102
0x0000000000400448 <main+0>:    push   %rbp
0x0000000000400449 <main+1>:    mov    %rsp,%rbp
0x000000000040044c <main+4>:    mov    $0x6,%eax
0x0000000000400451 <main+9>:    leaveq 
0x0000000000400452 <main+10>:   retq   

I tried:

breaki 0x0000000000400448

but it seems that there not such command.

Does gdb have such a feature?

2
  • 3
    why breaki? is that a typo? – phil294 Jun 13 '17 at 17:47
  • 2
    @Blauhirn Perhaps as a supposed analogy with stepi and nexti, which are used for single-stepping at the instruction level. – Per Lundberg Dec 9 '17 at 21:39
164

try break *0x0000000000400448

4
  • 15
    Probably because * is required to specify an address. see sourceware.org/gdb/current/onlinedocs/gdb/… – Laurent G Mar 28 '11 at 13:38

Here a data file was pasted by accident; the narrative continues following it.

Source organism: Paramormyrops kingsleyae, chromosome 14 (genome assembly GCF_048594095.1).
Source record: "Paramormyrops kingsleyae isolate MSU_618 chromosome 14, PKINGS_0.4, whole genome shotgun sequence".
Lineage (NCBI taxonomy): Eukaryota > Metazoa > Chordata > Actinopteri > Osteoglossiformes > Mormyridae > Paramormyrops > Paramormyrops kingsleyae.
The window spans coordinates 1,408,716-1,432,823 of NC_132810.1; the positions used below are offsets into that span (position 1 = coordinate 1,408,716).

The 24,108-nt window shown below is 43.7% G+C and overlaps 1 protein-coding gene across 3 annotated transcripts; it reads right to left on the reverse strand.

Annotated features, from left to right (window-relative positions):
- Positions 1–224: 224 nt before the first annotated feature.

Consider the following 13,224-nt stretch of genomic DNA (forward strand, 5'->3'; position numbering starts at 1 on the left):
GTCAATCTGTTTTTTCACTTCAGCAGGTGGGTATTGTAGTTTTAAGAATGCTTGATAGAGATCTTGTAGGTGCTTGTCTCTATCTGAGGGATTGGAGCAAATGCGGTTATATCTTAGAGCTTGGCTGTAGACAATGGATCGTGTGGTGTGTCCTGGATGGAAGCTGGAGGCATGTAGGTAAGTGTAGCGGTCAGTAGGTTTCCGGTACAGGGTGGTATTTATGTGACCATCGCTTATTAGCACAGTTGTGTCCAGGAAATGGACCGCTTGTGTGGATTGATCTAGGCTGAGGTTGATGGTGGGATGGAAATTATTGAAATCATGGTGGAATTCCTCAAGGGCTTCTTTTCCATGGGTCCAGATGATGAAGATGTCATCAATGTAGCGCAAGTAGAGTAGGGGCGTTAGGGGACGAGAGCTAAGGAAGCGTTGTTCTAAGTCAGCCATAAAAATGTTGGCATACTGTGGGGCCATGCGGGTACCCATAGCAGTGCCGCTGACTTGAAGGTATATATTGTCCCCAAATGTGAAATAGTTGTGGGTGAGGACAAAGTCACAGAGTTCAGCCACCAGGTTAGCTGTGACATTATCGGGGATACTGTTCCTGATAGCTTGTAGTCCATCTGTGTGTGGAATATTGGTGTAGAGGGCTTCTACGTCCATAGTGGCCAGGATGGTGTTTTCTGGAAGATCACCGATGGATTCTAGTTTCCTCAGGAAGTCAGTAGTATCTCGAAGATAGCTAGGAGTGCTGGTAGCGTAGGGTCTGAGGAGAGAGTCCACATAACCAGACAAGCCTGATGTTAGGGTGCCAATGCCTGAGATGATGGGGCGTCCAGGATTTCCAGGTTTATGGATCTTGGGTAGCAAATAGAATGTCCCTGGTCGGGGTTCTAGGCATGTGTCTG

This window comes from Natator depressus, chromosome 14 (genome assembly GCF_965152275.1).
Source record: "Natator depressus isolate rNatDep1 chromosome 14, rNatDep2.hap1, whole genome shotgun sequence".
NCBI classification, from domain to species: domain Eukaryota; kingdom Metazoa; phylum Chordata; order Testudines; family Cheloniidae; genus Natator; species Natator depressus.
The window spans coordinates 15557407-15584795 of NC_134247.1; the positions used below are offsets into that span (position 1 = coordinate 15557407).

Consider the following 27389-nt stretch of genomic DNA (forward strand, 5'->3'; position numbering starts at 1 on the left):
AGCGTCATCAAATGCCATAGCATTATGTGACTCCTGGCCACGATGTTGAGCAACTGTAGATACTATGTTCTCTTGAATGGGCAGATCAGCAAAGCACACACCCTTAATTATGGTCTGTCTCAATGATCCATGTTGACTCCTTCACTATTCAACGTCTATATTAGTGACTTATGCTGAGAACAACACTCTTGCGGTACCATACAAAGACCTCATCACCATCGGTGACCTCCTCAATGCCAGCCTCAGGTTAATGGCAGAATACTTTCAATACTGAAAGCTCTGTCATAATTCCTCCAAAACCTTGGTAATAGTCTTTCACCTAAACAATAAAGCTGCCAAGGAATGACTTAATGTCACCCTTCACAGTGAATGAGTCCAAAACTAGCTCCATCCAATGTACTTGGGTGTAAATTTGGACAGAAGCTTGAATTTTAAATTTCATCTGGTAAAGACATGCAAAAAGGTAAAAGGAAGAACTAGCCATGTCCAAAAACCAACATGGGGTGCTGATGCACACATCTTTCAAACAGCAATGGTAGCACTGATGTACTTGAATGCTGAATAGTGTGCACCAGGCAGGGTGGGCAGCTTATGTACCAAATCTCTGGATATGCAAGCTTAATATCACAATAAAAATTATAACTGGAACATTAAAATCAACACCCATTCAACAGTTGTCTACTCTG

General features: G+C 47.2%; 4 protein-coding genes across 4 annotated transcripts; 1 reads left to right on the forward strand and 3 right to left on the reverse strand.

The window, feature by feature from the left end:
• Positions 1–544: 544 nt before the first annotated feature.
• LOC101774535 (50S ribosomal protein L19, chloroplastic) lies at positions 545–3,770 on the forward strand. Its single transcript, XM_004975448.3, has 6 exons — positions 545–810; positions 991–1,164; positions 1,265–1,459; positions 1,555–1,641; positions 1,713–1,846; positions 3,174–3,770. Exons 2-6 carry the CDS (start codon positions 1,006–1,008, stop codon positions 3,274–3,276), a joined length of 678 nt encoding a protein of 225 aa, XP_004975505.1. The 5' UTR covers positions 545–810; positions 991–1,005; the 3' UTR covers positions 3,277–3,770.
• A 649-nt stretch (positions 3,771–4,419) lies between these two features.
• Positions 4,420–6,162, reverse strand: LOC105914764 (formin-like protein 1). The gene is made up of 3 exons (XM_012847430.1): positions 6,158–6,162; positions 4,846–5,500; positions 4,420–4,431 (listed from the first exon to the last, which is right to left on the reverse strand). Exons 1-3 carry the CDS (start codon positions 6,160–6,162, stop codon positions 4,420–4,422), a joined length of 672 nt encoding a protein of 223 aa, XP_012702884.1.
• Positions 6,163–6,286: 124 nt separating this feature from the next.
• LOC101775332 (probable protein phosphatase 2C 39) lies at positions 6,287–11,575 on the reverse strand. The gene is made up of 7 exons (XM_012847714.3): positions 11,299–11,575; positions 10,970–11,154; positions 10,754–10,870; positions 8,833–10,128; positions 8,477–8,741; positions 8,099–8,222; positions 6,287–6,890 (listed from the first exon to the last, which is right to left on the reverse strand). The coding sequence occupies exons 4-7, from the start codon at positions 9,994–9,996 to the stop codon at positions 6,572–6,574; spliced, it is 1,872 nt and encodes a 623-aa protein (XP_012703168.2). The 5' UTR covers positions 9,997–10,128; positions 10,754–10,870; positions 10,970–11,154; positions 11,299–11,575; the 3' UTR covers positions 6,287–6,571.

• 4
    And of course you can remove the leading zeroes and abbreviate break, give b *0x400448. – user202729 Jun 16 '18 at 8:56
  • To disambiguate with function or data named 0x0000000000400448 (unusual as that would be!) – Dan Anderson Jun 3 '19 at 18:21
  • 1
    @compile-fan break *address Set a breakpoint at address address. You can use this to set breakpoints in parts of your program which do not have debugging information or source files. ftp.gnu.org/old-gnu/Manuals/gdb/html_node/gdb_28.html I was debugging a assembly code and reached here for the same question which you asked. – ifexploit Aug 3 '19 at 9:59
67

Another way:

break *main+4

This will add a breakpoint at 0x000000000040044c
I think this is easier than writing the whole address!

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